North Huntingdon votes down ordinance to allow chickens

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A 14-month push by chicken fanciers for a new ordinance that would have allowed small flocks of chickens on suburban lots laid an egg Thursday night when the North Huntingdon commissioners voted 5-1 against it.

Commissioners Rich Gray, Tony Martino, Dave Herold, Donald Austin and Zach Haigis voted against the proposed ordinance, and Commissioner Brian West voted for it. Commissioners' President Lee Moffatt was absent.

Spirited comments from residents on both sides of the chicken controversy preceded the vote.

Gayleen Fisher spoke against the ordinance.

"I'm trying to convey that [having] backyard chickens is regression," she said. "This is a progressive community with average-sized suburban lots."

"I believe [chickens] draw varmints and decrease property values."

Elizabeth Bachy agreed.

"Backyard chickens will lower the value of our property," she said.

Robert Painter said when he heard about the ordinance, he thought it was great, since his family had a farm and he had been around animals all his life. It would also produce fresh eggs, he said, and respect residents' rights to do as they please with their property.

"If property rights are as important to you as they are to me, you will adopt the ordinance," he said.

Supporters of the ordinance at the meeting, mostly families with children, erupted in cheers at his words.

Dominic Rossetti objected to Mr. Painter's statements.

"Where does your property right end, Mr. Painter, and my property right begin?" he asked.

Tiffany Alchof of the Norwin Poultry Society spoke to the commissioners, and one of her daughters, Elliott, 8, presented the commissioners with a petition of 47 signatures in favor of the poultry ordinance she had collected herself.

"Cities, including Pittsburgh, have a 'Tour de Coop,' or 'Chicks in the Hood' event, raising money for shelters and food banks while educating the public on hens and food production," she said.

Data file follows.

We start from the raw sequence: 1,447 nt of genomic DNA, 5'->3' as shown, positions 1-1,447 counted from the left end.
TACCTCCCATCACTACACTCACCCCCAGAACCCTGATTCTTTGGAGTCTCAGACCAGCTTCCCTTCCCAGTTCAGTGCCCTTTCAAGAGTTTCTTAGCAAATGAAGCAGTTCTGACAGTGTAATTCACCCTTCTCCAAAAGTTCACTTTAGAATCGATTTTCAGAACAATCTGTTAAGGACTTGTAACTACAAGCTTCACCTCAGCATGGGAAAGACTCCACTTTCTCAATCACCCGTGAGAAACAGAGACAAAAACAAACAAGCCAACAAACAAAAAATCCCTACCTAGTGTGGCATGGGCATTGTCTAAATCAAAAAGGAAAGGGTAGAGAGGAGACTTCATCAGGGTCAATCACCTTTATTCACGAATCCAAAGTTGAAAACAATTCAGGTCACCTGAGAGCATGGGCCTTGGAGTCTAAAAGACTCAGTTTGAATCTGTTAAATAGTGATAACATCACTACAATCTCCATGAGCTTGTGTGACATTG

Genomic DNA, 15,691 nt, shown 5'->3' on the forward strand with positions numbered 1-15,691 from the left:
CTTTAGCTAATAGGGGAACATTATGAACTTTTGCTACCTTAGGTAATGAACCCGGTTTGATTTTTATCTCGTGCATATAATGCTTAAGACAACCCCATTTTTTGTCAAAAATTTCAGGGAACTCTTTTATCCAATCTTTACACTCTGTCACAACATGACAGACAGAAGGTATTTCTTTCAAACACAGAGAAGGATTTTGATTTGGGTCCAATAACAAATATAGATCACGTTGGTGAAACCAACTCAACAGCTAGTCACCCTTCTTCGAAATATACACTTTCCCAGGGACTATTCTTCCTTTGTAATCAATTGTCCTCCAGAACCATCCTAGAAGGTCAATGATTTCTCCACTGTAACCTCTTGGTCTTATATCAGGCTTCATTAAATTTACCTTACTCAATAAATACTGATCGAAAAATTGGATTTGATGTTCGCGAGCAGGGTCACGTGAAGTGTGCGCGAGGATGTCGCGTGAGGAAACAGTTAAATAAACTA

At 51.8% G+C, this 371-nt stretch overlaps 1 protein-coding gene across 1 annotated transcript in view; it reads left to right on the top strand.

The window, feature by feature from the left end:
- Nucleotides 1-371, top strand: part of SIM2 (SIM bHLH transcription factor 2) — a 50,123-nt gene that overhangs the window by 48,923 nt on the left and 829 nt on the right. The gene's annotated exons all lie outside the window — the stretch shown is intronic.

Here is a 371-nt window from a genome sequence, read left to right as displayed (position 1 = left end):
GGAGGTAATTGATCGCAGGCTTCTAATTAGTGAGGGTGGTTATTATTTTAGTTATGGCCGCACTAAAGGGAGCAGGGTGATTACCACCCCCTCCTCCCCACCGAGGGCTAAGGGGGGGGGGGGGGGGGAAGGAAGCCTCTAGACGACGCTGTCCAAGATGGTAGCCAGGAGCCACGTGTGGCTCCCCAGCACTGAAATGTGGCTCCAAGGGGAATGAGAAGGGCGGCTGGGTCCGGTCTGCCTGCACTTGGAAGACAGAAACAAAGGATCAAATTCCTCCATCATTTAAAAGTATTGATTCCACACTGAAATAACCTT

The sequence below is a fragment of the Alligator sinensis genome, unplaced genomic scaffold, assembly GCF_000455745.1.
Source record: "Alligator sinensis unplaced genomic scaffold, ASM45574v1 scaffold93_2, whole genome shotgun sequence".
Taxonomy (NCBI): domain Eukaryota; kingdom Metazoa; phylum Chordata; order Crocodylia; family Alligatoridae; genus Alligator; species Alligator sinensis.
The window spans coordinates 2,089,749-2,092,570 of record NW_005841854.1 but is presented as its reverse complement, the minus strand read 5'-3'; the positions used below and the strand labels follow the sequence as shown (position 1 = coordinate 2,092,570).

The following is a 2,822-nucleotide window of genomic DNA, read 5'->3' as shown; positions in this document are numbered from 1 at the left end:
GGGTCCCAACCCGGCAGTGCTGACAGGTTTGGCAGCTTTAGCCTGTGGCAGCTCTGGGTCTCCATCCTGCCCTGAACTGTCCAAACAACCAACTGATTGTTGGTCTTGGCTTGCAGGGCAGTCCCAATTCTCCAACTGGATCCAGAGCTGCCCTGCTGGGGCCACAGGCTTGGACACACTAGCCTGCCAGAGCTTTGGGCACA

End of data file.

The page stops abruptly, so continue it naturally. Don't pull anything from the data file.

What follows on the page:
Ms. Alchof said an article she read said of the 100 most populous cities in the United States, 84 allow backyard chicken keeping.

She said the township proposed chicken ordinance addresses noise.

"Chickens are much quieter than dogs, kids, lawnmowers, motorcycles and the Norwin Band," she said.

Aaron McGregor of the Norwin Poultry Society, who first addressed the commissioners in June 2012, asking them to create an ordinance to allow homeowners to keep small flocks of chickens, also spoke.

Altogether, he and other supporters of the ordinance collected 661 paper signatures and 188 online signatures from North Huntingdon residents in support of the chicken ordinance. An additional 300 people from outside the township expressed support for it online, he said.

An interest in urban and suburban farming has swept the Pittsburgh area and the country, with people raising vegetables, growing fruit trees and keeping small flocks of chickens and honey bees on small lots.

Under the proposed ordinance, residents with a lot size of a minimum of 7,500 square feet could have kept as many as four hens. Owners of lots of more than 10 acres can keep chickens regardless.

If the ordinance had passed, hen houses and runs would have been located in backyards only, a minimum of 25 feet from the back of single family homes, and five feet from any property line.

The sale of eggs and breeding of hens on small lots would have been prohibited, with the hens being for the family's use only.

Before the vote, Mr. Gray said enforcement of the ordinance's provisions would have been "horrendous."

He said his constituents have come up to him in a number of places asking him to stop the chicken ordinance.

Only Mr. West said residents of his ward had been unilaterally in favor of having small flocks of chickens. He did not receive a single negative comment about the ordinance from any resident, he said.

neigh_east - neigh_westmoreland

Anne Cloonan, freelance writer: First Published September 13, 2013 1:30 AM


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